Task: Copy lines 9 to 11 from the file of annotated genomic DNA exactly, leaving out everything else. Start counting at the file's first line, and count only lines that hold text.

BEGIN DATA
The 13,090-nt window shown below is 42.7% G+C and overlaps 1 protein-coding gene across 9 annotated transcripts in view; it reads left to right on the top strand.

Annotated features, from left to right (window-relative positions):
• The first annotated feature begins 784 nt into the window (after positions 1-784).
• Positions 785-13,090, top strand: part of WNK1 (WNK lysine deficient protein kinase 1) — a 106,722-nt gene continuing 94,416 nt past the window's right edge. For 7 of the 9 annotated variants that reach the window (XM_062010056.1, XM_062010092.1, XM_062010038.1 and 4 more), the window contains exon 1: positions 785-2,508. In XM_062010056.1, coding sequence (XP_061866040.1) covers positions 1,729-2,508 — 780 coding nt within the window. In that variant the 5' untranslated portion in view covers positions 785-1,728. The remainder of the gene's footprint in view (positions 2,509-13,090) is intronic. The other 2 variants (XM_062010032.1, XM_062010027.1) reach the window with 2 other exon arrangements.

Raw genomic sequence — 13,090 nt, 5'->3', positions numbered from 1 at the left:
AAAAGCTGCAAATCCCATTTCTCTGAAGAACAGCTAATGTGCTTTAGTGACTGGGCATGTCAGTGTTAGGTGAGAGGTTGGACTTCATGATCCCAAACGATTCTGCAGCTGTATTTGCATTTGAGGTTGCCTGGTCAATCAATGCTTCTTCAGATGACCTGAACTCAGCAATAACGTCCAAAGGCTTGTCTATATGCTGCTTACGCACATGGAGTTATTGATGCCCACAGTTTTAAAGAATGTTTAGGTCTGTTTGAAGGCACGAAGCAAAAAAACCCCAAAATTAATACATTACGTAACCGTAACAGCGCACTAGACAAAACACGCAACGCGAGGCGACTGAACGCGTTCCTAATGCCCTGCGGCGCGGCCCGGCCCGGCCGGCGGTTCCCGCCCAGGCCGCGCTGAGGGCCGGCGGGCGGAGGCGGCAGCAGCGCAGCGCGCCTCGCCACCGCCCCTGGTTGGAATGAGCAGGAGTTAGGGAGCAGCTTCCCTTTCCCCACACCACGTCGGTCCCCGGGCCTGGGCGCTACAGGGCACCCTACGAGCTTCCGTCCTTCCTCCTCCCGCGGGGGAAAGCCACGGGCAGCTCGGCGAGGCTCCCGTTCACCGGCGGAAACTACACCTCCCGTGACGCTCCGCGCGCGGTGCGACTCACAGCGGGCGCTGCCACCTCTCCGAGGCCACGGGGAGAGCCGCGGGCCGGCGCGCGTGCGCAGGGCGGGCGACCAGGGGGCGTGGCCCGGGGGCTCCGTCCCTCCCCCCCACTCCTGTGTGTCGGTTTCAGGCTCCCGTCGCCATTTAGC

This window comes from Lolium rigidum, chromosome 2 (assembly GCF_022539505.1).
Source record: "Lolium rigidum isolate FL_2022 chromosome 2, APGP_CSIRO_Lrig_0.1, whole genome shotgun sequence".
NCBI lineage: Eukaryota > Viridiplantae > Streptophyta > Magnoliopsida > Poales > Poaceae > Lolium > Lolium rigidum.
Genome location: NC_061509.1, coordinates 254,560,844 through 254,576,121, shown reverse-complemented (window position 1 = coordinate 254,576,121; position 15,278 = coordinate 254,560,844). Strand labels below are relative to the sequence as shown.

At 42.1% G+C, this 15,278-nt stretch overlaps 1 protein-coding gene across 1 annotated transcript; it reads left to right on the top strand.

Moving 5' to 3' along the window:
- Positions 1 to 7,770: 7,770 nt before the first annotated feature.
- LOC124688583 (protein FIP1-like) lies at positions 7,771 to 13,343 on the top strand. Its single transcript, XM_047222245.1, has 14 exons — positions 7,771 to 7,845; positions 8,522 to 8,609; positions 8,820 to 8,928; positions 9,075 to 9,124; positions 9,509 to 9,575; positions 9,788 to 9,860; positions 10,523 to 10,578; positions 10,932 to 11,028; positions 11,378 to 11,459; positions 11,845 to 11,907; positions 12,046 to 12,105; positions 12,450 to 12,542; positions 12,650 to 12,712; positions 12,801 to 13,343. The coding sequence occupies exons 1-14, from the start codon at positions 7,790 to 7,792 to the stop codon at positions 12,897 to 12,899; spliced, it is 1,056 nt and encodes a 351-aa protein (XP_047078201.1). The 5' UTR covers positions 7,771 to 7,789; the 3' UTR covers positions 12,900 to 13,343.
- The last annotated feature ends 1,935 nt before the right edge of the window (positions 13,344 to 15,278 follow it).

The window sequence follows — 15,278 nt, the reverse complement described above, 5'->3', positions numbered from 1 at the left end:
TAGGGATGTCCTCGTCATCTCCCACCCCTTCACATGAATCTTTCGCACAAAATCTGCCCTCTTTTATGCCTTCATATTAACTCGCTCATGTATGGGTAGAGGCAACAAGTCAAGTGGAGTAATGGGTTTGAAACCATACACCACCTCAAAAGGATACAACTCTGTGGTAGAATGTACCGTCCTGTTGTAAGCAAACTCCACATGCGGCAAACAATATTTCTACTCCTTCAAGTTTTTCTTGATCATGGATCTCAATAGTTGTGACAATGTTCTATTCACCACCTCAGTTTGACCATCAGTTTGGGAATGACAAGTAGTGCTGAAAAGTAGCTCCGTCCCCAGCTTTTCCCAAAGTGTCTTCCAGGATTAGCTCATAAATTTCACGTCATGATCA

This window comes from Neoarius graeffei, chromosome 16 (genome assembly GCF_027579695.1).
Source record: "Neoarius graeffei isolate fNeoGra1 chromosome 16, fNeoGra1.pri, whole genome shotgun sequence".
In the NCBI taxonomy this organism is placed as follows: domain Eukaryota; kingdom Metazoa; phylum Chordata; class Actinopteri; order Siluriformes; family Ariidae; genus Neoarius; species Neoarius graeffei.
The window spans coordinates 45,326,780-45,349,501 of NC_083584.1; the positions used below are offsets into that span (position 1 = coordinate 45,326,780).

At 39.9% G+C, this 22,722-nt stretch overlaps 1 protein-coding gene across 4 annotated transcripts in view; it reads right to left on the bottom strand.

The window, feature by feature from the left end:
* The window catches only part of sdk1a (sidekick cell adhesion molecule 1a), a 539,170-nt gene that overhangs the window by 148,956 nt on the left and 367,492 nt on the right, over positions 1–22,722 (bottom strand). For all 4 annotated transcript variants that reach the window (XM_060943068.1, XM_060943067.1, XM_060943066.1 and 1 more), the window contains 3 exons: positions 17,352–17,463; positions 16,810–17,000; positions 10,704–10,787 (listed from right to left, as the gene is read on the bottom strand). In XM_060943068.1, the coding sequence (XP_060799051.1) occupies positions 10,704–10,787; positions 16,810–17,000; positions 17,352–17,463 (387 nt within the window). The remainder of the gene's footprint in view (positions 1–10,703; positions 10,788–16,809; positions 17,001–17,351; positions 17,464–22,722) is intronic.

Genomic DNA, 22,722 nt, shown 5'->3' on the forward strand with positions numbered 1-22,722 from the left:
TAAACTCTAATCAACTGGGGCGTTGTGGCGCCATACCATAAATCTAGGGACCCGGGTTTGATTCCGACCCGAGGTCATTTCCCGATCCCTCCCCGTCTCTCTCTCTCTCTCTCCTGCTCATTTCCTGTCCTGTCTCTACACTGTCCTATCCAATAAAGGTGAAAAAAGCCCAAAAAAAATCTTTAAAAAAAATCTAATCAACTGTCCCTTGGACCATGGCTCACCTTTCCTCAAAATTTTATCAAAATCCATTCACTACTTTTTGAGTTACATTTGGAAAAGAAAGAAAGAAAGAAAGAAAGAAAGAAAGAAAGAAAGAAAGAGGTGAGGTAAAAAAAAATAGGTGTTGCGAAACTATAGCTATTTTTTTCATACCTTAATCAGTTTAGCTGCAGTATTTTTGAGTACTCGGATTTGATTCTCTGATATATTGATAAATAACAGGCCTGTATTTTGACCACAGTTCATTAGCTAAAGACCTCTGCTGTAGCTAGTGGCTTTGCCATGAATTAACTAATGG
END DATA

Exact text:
NCBI lineage: Eukaryota > Viridiplantae > Streptophyta > Magnoliopsida > Poales > Poaceae > Lolium > Lolium rigidum.
Genome location: NC_061509.1, coordinates 254,560,844 through 254,576,121, shown reverse-complemented (window position 1 = coordinate 254,576,121; position 15,278 = coordinate 254,560,844). Strand labels below are relative to the sequence as shown.

At 42.1% G+C, this 15,278-nt stretch overlaps 1 protein-coding gene across 1 annotated transcript; it reads left to right on the top strand.